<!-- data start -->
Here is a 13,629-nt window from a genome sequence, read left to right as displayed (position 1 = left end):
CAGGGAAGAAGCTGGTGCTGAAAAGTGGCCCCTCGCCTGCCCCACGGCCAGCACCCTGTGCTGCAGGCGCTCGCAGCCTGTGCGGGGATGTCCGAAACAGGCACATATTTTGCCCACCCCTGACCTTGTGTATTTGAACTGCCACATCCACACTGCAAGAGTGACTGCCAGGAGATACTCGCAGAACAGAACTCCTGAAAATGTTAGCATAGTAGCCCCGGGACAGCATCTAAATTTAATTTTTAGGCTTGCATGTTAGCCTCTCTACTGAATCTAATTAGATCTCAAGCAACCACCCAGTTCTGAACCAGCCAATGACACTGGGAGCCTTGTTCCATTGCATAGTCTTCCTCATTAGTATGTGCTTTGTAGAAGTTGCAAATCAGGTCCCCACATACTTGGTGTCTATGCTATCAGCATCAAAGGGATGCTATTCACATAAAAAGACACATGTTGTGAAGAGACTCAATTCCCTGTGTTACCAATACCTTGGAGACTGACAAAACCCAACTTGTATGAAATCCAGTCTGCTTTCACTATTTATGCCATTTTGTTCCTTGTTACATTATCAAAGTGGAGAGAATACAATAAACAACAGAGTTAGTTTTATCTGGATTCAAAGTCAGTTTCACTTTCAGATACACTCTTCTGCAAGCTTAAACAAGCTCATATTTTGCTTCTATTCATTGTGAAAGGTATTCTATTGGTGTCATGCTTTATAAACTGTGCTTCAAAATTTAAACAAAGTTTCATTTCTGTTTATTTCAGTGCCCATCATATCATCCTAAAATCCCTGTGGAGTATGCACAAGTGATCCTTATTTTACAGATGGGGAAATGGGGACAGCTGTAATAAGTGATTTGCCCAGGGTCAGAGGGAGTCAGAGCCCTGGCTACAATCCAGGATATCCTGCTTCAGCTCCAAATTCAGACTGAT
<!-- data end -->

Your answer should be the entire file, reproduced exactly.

Here is a 13,629-nt window from a genome sequence, read left to right as displayed (position 1 = left end):
CAGGGAAGAAGCTGGTGCTGAAAAGTGGCCCCTCGCCTGCCCCACGGCCAGCACCCTGTGCTGCAGGCGCTCGCAGCCTGTGCGGGGATGTCCGAAACAGGCACATATTTTGCCCACCCCTGACCTTGTGTATTTGAACTGCCACATCCACACTGCAAGAGTGACTGCCAGGAGATACTCGCAGAACAGAACTCCTGAAAATGTTAGCATAGTAGCCCCGGGACAGCATCTAAATTTAATTTTTAGGCTTGCATGTTAGCCTCTCTACTGAATCTAATTAGATCTCAAGCAACCACCCAGTTCTGAACCAGCCAATGACACTGGGAGCCTTGTTCCATTGCATAGTCTTCCTCATTAGTATGTGCTTTGTAGAAGTTGCAAATCAGGTCCCCACATACTTGGTGTCTATGCTATCAGCATCAAAGGGATGCTATTCACATAAAAAGACACATGTTGTGAAGAGACTCAATTCCCTGTGTTACCAATACCTTGGAGACTGACAAAACCCAACTTGTATGAAATCCAGTCTGCTTTCACTATTTATGCCATTTTGTTCCTTGTTACATTATCAAAGTGGAGAGAATACAATAAACAACAGAGTTAGTTTTATCTGGATTCAAAGTCAGTTTCACTTTCAGATACACTCTTCTGCAAGCTTAAACAAGCTCATATTTTGCTTCTATTCATTGTGAAAGGTATTCTATTGGTGTCATGCTTTATAAACTGTGCTTCAAAATTTAAACAAAGTTTCATTTCTGTTTATTTCAGTGCCCATCATATCATCCTAAAATCCCTGTGGAGTATGCACAAGTGATCCTTATTTTACAGATGGGGAAATGGGGACAGCTGTAATAAGTGATTTGCCCAGGGTCAGAGGGAGTCAGAGCCCTGGCTACAATCCAGGATATCCTGCTTCAGCTCCAAATTCAGACTGAT